The EP was measured immediately after CAP recording in 89 CBA/J and 104 CBA/CaJ mice. Using a fine drill, a hole was made in the left cochlear capsule directly over scala media of the lower basal turn. Apical turn EPs were also measured in 68 CBA/J and 89 CBA/CaJ mice. Glass capillary pipettes (40–80 MΩ) filled with 0.15 M KCl were mounted on a hydraulic microdrive (Frederick Haer) and advanced until a stable positive potential was observed that did not change with increased electrode depth. The signal from the recording electrode was led to an AM Systems Model 1600 intracellular amplifier.
Tissue processing and sectioning
At the end of recording, animals were overdosed and perfused transcardially with cold 2.0% paraformaldehyde/2.0% glutaraldehyde in 0.1 M phosphate buffer (pH 7.4). Each cochlea was rapidly isolated, immersed in the same fixative, and the stapes was immediately removed. Complete infiltration of the cochlea by fixative was ensured by making a small hole at the apex of the cochlear capsule, and gently circulating the fixative over the cochlea using a transfer pipet. After decalcification in sodium EDTA for 72 hours, cochleas were post-fixed in buffered 1% osmium tetroxide, dehydrated in an ascending acetone series, and embedded in Epon. Left cochleas were sectioned in the mid-modiolar plane at 4.0 μm, then stained with toluidine blue for bright field viewing with a Nikon Optiphot™ light microscope using a 100× oil objective and a calibrated grid ocular. Typically, 50 sections were obtained from each cochlea, spanning 200 μm centered on the modiolar ‘core’.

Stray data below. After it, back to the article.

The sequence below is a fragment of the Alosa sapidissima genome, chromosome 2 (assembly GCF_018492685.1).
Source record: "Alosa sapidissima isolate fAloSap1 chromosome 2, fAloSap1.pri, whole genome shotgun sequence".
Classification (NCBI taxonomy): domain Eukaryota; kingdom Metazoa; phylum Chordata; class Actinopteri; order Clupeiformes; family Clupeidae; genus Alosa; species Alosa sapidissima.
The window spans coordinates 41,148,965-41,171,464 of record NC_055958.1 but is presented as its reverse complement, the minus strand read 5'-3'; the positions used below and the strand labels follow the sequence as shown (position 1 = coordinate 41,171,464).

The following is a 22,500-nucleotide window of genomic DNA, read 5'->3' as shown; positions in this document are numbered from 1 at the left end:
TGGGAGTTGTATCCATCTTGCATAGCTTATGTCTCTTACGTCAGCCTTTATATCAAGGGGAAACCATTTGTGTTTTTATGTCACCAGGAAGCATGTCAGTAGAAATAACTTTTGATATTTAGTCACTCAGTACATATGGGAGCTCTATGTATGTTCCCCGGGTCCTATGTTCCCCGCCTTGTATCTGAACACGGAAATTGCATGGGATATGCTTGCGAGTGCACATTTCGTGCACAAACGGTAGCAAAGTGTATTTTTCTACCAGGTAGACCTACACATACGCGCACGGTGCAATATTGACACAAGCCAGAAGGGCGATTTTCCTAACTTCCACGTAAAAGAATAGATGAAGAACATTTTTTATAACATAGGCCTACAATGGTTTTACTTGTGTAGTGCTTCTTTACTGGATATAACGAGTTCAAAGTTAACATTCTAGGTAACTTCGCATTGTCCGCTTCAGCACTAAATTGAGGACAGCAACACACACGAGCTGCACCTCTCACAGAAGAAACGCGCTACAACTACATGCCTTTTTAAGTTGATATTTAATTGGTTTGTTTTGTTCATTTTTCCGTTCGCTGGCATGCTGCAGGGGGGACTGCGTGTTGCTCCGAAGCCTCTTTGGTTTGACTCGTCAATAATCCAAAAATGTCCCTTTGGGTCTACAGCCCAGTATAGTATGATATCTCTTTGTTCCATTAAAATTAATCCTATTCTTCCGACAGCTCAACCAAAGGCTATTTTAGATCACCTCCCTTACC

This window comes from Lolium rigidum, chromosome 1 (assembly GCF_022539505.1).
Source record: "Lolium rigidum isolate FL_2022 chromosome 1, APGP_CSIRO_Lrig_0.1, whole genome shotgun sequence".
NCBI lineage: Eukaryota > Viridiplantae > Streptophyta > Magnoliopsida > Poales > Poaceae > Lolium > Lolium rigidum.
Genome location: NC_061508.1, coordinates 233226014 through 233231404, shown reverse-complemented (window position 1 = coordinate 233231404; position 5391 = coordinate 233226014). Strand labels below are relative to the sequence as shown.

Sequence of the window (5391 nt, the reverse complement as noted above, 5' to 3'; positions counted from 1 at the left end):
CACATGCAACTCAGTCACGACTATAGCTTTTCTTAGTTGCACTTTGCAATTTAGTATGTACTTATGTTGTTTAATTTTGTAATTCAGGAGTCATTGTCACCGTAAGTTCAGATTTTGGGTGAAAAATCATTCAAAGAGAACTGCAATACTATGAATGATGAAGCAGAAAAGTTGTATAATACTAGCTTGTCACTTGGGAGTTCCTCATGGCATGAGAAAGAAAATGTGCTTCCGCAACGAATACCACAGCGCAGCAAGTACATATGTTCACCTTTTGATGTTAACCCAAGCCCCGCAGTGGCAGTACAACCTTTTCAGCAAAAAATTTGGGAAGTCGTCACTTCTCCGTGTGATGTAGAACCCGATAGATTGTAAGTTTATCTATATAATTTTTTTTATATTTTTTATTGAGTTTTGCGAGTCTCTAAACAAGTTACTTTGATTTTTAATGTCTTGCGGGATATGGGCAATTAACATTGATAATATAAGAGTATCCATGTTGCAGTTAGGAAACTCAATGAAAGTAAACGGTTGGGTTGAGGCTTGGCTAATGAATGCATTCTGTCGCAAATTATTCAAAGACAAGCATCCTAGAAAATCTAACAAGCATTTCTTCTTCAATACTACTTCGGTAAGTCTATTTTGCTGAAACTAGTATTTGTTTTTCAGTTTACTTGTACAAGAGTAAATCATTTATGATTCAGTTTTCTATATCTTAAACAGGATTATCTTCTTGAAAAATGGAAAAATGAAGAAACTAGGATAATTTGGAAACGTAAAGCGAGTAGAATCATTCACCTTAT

Morphometric analysis of mid-modiolar sections
For quantitative histologic evaluation by age and strain, cochleas were taken from ‘young’ (2–4 months) and ‘old’ (19–27 months) mixed-gender samples in each strain. ‘Young’ samples included eight CBA/J and 6 CBA/CaJ mice; ‘Old’ samples included 12 CBA/J and 13 CBA/CaJ. An additional ‘very old’ CBA/CaJ sample (28–34 months, n = 9) was evaluated for comparison with other CBA/CaJ, but could not be compared directly with CBA/J due to differences in lifespan. For each animal, five mid-modiolar sections distributed evenly over the 200-μm sectioned distance were analyzed by an observer blinded to strain and age. Strial and ligament measures were chosen from previous studies (Ohlemiller and Gagnon 2004a; Ohlemiller et al. 2006, 2008, 2009; Ohlemiller and Gagnon 2007), and included strial thickness, marginal cell density, intermediate cell density, basal cell density, strial capillary density, ligament thickness, density in ligament of types I, II, and IV fibrocytes, and the appearance of outer sulcus cells. Based on preliminary observations of anomalies in the outer sulcus cell region of spiral ligament in old CBA/CaJ, two additional metrics were devised as described below. DIC images used for illustration were obtained on a Zeiss LSM 700 laser scanning confocal microscope using ZEN™ software, then further processed using CANVAS™.